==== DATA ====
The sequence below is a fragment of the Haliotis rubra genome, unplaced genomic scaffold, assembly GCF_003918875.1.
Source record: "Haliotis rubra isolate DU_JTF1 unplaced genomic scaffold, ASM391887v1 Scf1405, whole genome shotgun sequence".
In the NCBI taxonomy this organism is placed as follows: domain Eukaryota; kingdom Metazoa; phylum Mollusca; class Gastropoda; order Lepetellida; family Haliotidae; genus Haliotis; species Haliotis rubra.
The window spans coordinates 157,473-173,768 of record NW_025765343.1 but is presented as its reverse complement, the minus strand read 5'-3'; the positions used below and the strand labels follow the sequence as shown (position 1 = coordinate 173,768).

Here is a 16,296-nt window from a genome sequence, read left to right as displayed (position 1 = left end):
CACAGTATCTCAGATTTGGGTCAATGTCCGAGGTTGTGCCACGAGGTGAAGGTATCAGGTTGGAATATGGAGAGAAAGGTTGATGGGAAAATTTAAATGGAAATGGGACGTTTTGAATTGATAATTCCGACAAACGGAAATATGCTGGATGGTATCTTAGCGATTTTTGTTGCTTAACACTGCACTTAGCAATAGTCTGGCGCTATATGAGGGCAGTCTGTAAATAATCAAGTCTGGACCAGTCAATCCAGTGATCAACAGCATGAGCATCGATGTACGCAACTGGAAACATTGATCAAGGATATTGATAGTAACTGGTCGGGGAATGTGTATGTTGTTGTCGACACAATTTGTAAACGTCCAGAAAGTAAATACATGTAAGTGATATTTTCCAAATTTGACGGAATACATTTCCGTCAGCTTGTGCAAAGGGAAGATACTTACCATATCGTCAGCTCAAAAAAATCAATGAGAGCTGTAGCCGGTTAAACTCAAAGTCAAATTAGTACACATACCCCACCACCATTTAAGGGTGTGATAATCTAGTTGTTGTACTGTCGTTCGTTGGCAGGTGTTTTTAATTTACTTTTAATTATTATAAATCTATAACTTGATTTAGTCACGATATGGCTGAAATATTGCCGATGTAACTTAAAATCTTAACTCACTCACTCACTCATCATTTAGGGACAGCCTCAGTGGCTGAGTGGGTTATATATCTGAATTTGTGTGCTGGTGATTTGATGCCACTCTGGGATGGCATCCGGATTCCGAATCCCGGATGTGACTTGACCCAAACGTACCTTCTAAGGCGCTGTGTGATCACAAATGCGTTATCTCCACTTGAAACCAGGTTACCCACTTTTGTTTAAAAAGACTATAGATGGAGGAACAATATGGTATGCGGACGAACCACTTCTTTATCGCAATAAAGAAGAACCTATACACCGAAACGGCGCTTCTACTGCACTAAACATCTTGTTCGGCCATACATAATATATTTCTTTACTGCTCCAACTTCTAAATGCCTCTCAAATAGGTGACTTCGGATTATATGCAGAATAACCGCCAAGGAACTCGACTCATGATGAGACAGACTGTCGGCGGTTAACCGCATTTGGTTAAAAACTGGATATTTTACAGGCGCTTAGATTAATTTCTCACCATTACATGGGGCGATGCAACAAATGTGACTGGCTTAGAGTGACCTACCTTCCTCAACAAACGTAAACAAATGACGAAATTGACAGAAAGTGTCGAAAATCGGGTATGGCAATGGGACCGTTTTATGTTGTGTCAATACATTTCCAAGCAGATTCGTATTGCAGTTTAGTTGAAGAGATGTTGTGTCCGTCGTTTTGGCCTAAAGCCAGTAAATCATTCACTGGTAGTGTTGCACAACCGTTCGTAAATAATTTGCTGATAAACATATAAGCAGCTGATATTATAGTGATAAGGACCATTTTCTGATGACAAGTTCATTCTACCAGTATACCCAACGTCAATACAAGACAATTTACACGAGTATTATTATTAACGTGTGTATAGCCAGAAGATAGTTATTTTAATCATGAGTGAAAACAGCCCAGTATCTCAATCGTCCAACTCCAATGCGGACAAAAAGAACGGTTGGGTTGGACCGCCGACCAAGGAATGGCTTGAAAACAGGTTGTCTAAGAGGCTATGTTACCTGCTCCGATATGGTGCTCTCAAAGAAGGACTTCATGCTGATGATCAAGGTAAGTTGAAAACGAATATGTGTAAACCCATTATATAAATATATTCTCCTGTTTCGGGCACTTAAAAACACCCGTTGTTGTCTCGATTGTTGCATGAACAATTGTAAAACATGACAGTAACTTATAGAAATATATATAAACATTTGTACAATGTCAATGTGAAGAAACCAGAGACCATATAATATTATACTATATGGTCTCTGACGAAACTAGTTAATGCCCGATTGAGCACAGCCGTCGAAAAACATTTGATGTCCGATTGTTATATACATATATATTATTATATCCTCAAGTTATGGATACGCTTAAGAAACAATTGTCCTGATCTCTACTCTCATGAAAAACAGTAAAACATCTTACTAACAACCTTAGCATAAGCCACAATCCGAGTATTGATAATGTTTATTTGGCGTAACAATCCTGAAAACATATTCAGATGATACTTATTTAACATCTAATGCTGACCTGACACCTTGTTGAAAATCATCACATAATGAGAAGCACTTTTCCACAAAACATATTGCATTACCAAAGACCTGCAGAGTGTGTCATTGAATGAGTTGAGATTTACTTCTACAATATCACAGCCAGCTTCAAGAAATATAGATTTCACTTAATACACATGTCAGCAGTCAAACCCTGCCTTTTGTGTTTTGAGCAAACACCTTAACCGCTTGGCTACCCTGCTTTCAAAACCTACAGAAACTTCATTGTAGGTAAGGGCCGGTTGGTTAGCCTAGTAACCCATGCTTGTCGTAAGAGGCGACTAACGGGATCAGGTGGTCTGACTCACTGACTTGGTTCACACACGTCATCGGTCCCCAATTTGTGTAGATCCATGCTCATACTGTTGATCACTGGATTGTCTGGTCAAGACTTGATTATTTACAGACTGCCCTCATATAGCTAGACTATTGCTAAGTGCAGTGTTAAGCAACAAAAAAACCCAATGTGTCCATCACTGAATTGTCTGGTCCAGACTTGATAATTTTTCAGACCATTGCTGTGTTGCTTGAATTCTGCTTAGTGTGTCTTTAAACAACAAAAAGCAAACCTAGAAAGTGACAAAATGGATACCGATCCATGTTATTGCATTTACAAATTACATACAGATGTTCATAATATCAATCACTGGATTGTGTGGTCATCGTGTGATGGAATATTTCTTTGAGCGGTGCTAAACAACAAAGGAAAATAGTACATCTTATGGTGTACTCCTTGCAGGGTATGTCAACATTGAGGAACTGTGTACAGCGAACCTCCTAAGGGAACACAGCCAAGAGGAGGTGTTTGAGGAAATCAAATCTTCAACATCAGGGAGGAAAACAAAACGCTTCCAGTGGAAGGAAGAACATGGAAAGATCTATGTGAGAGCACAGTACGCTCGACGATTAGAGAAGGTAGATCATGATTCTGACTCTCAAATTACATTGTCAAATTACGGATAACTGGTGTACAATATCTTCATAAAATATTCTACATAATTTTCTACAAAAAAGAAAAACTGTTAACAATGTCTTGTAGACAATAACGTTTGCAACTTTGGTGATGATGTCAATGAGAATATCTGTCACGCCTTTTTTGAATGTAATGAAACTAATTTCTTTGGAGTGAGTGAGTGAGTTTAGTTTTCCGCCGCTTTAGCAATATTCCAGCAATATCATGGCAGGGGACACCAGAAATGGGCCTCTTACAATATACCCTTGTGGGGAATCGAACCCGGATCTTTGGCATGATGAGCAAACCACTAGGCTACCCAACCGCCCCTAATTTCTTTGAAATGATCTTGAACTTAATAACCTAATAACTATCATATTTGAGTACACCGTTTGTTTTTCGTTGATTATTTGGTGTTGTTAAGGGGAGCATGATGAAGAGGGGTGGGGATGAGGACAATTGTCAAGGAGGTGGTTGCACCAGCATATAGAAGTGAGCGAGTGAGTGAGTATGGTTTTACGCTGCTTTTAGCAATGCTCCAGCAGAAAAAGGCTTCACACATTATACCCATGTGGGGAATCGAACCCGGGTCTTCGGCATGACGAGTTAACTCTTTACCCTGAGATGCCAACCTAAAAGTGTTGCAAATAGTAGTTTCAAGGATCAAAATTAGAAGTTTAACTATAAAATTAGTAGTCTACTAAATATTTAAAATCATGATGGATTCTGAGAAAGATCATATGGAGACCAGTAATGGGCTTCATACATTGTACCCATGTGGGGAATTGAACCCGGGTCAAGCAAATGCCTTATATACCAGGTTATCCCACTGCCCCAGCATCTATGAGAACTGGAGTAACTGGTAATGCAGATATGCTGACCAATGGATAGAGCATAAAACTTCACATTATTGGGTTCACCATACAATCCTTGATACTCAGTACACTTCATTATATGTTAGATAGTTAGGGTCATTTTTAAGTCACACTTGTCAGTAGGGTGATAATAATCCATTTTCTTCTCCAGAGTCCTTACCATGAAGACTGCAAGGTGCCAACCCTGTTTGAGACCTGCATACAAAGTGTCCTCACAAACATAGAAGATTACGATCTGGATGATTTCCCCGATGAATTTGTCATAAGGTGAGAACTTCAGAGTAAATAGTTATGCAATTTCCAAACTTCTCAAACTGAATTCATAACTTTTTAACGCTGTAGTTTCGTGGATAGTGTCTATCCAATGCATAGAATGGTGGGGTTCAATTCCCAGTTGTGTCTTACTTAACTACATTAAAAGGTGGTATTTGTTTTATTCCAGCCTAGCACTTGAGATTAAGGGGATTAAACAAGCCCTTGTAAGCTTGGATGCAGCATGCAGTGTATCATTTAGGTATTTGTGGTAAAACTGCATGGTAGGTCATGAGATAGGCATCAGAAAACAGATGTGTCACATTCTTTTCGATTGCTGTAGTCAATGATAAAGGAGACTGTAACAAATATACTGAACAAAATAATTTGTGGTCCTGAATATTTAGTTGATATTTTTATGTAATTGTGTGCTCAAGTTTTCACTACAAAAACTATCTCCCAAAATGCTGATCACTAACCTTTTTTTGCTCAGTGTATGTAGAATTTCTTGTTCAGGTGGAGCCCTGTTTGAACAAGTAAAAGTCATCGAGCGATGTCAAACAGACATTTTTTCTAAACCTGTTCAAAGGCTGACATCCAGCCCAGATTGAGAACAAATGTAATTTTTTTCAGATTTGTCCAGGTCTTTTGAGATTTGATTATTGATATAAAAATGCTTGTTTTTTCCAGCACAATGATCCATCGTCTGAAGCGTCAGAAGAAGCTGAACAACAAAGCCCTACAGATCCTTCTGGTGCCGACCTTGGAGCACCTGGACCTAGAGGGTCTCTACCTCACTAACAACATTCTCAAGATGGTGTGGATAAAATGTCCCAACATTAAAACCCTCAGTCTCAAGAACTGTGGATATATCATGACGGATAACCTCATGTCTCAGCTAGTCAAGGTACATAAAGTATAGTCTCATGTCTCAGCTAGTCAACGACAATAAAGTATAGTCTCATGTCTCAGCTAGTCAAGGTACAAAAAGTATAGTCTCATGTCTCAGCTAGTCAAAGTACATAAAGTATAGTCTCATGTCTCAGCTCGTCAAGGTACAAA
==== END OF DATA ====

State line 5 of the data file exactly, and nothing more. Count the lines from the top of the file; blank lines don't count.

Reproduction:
Here is a 16,296-nt window from a genome sequence, read left to right as displayed (position 1 = left end):